Software development projects are now an essential part of many industries and countless businesses. Companies of all kinds and all sizes need to develop software for their international purpose or in order to provide a service to their customers and clients.
Setting up a successful software project team is often more challenging than you’ve planned it to be. Things are made more difficult with the fact that such projects often require hiring help outside of your own main team and this creates friction and additional challenges.
The Business Side of Things
It’s important to make sure that the team is on board with the business side of things. The project is about creating software and therefore solving a particular problem. However, the team or at least the key members on it should be aware that it’s a business matter and that they need to produce a product that generates profit.
That way the end goal of the project can always be kept on everyone’s mind and particular IT decisions can be taken with that in perspective. Things often get off the rails when the IT is driving the process.
Knowing the Industry
The team should also be aware of the industry in which you’re working. That way they can take into account what the industry standards are and what your competitors have to offer as well. The team needs to have an understanding of the industry that goes beyond the IT side of things.
That’s why outsourcing the project can be a good idea since an outside team has usually done similar jobs for other companies working in your industry and your area. This may be a more expensive option, but that way you’re paying for the expertise.
Does Your Team Have the Tools?
Finding the proper tools needed to manage and complete such a project may be challenging. There are review sites such as Truely.com that can help you with that if you plan to do the whole process on your own.
However, sometimes that’s not an option and you may need to hire someone outside of your own team. That way you can make sure that they have the toolkit they need and your own company can manage the business end of things and work toward a desirable outcome.
Being Engaged with the Project
It’s important to keep in mind how personally involved in the project you can be. Sometimes managers and CEOs aren’t able to engage with such a project personally due to the lack of time or due to the lack of technical skills involved.
When this is the case, you should pick the team so that it can work on the issue without your supervision. Finding a team that deserves such trust can be difficult and more expensive than you’ve otherwise may have planned. On the other hand, working on the project personally can take you away from other important tasks.
Having Proper Communication Processes
Once the team is set up you’ll need to set up clear channels of communication. Other than the common communication channels used by the team internally, you’ll need to find ways for the team to bring an issue to you. There needs to be a clear policy that determines when the team should work on its own and when your input is needed.
The key here is for the team to be aware of the limits of their role. This can be a somewhat challenging process on a personal level, but if it’s done right and on time, it creates a productive work environment.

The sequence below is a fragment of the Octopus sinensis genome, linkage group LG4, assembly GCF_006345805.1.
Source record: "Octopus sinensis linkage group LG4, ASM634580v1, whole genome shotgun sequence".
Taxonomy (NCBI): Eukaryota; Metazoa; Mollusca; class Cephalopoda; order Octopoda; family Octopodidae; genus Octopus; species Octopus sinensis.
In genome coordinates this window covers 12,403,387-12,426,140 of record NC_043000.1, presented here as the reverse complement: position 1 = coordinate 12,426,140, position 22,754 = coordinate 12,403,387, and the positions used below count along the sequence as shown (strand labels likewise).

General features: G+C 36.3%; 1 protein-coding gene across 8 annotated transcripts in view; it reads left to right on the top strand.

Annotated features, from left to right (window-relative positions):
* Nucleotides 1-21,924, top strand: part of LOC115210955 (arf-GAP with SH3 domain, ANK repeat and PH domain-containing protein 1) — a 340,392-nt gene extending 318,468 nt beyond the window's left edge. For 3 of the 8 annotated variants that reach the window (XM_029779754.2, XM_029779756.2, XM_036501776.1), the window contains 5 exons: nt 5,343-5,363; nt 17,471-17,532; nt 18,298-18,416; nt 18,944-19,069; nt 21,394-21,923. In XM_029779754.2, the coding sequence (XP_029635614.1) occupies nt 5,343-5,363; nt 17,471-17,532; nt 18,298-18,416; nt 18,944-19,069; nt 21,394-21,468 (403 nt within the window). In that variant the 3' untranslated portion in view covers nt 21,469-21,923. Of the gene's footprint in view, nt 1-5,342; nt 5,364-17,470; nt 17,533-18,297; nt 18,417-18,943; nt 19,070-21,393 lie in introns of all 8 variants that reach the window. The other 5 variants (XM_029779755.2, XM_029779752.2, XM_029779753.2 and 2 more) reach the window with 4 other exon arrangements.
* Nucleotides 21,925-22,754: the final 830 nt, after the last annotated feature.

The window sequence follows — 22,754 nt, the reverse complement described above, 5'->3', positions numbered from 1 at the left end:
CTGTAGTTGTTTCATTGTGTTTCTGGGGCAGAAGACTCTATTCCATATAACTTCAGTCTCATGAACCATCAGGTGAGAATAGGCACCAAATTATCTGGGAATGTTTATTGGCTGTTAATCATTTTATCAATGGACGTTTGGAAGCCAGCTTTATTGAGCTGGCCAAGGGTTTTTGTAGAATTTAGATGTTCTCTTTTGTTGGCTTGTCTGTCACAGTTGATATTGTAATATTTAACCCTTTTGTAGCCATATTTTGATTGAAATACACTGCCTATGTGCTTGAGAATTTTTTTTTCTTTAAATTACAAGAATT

Letting the Team Confront You
Even when the lines of communication are clear and when everyone involved knows who’s responsible for making a call, it’s still important to have a team that challenges you. This is a part of the development process. You’ll decide against an idea and the team should be there to defend it and change your mind.
It’s essential that they feel comfortable doing so and that they are aware that it is a part of the process. This may be another argument for hiring an outside team for this purpose.
The importance of a project manager can’t be overstated. The main issue when it comes to the software project team is whether you should set up a separate project manager for that team or not. If you decide to do so, there’s also an issue of whether that’s going to be someone within the team or someone you’ve appointed.
The manager should have a background in IT in order to be able to effectively lead the team and plan its work. They should also have a clear idea of what your business goals are and how the software helps achieve them.
The team needs to be scalable and able to grow. You should be able to add new members as they are needed and to find them a place in the team without too much disruption or hand-holding. Hiring an outside team can somewhat limit this ability since those teams usually have an organizational structure of their own.
An alternative to scalability is the ability to outsource parts of the project without hiring anyone new yourself. There are advantages to this as well as the problems that aren’t always easy to predict.
The Ability to Make Mistakes
Software development is often a creative project, at least to some degree. That means that there’s trial and error to it and the team needs to be able to make mistakes and have fun with new ideas. It takes time and effort to develop such relationships and pre-packaged teams may be better at it.
It’s also useful to invest in the HR process and team-building activities. Sometimes these feel a bit gimmicky. However, they are anything but, and they can help create a more productive and more collaborative team. That’s an investment that’s worth making and that can lead to a better product in the end.